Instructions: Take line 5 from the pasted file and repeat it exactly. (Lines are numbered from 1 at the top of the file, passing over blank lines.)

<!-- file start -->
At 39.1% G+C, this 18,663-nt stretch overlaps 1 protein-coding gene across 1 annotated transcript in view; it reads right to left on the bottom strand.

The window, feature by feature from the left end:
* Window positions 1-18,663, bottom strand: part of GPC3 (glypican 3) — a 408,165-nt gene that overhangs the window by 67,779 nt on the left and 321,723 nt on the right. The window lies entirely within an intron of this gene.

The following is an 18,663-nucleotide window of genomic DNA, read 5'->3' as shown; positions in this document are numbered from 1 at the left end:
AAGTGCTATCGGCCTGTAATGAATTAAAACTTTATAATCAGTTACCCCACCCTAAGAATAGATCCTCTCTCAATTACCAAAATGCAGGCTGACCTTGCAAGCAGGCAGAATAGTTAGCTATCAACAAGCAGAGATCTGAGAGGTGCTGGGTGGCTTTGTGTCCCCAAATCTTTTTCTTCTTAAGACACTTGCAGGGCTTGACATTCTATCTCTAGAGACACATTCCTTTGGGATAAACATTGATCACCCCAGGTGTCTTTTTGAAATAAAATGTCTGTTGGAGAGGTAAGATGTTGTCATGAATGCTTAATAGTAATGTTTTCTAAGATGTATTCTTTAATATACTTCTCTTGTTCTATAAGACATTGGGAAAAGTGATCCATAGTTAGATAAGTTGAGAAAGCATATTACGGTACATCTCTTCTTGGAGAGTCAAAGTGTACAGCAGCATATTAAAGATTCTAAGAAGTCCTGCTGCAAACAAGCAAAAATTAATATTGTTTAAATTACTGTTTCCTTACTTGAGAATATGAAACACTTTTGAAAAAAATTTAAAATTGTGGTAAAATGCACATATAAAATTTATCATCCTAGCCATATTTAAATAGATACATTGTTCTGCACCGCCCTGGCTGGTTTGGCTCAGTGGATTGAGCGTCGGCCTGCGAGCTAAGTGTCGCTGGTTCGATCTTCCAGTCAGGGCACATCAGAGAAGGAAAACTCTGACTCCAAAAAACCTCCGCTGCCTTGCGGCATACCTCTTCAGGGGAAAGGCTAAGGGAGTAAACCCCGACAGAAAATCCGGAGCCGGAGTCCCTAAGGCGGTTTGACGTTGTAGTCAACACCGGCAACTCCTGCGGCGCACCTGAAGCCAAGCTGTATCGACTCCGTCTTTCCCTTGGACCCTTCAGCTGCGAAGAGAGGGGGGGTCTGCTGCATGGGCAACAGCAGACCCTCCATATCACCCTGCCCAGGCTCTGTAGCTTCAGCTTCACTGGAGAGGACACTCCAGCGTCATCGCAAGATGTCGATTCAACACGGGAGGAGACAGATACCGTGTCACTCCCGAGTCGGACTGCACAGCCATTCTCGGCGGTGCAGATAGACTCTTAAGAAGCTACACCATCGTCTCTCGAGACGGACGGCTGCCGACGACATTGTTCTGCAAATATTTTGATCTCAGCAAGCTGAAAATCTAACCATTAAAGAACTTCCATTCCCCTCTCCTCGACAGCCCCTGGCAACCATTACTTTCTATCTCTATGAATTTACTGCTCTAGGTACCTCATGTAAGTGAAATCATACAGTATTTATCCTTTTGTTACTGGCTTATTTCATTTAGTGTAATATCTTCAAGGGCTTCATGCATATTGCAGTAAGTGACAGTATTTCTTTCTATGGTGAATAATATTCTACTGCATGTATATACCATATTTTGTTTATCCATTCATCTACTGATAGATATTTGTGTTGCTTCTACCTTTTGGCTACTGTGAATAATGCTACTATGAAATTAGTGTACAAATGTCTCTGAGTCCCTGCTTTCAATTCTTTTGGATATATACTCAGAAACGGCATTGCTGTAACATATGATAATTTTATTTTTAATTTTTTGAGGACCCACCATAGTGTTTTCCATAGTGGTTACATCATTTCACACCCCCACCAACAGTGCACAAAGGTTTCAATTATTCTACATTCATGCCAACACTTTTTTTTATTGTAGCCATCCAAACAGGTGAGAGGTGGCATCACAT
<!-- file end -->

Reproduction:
AAGTGCTATCGGCCTGTAATGAATTAAAACTTTATAATCAGTTACCCCACCCTAAGAATAGATCCTCTCTCAATTACCAAAATGCAGGCTGACCTTGCAAGCAGGCAGAATAGTTAGCTATCAACAAGCAGAGATCTGAGAGGTGCTGGGTGGCTTTGTGTCCCCAAATCTTTTTCTTCTTAAGACACTTGCAGGGCTTGACATTCTATCTCTAGAGACACATTCCTTTGGGATAAACATTGATCACCCCAGGTGTCTTTTTGAAATAAAATGTCTGTTGGAGAGGTAAGATGTTGTCATGAATGCTTAATAGTAATGTTTTCTAAGATGTATTCTTTAATATACTTCTCTTGTTCTATAAGACATTGGGAAAAGTGATCCATAGTTAGATAAGTTGAGAAAGCATATTACGGTACATCTCTTCTTGGAGAGTCAAAGTGTACAGCAGCATATTAAAGATTCTAAGAAGTCCTGCTGCAAACAAGCAAAAATTAATATTGTTTAAATTACTGTTTCCTTACTTGAGAATATGAAACACTTTTGAAAAAAATTTAAAATTGTGGTAAAATGCACATATAAAATTTATCATCCTAGCCATATTTAAATAGATACATTGTTCTGCACCGCCCTGGCTGGTTTGGCTCAGTGGATTGAGCGTCGGCCTGCGAGCTAAGTGTCGCTGGTTCGATCTTCCAGTCAGGGCACATCAGAGAAGGAAAACTCTGACTCCAAAAAACCTCCGCTGCCTTGCGGCATACCTCTTCAGGGGAAAGGCTAAGGGAGTAAACCCCGACAGAAAATCCGGAGCCGGAGTCCCTAAGGCGGTTTGACGTTGTAGTCAACACCGGCAACTCCTGCGGCGCACCTGAAGCCAAGCTGTATCGACTCCGTCTTTCCCTTGGACCCTTCAGCTGCGAAGAGAGGGGGGGTCTGCTGCATGGGCAACAGCAGACCCTCCATATCACCCTGCCCAGGCTCTGTAGCTTCAGCTTCACTGGAGAGGACACTCCAGCGTCATCGCAAGATGTCGATTCAACACGGGAGGAGACAGATACCGTGTCACTCCCGAGTCGGACTGCACAGCCATTCTCGGCGGTGCAGATAGACTCTTAAGAAGCTACACCATCGTCTCTCGAGACGGACGGCTGCCGACGACATTGTTCTGCAAATATTTTGATCTCAGCAAGCTGAAAATCTAACCATTAAAGAACTTCCATTCCCCTCTCCTCGACAGCCCCTGGCAACCATTACTTTCTATCTCTATGAATTTACTGCTCTAGGTACCTCATGTAAGTGAAATCATACAGTATTTATCCTTTTGTTACTGGCTTATTTCATTTAGTGTAATATCTTCAAGGGCTTCATGCATATTGCAGTAAGTGACAGTATTTCTTTCTATGGTGAATAATATTCTACTGCATGTATATACCATATTTTGTTTATCCATTCATCTACTGATAGATATTTGTGTTGCTTCTACCTTTTGGCTACTGTGAATAATGCTACTATGAAATTAGTGTACAAATGTCTCTGAGTCCCTGCTTTCAATTCTTTTGGATATATACTCAGAAACGGCATTGCTGTAACATATGATAATTTTATTTTTAATTTTTTGAGGACCCACCATAGTGTTTTCCATAGTGGTTACATCATTTCACACCCCCACCAACAGTGCACAAAGGTTTCAATTATTCTACATTCATGCCAACACTTTTTTTTATTGTAGCCATCCAAACAGGTGAGAGGTGGCATCACAT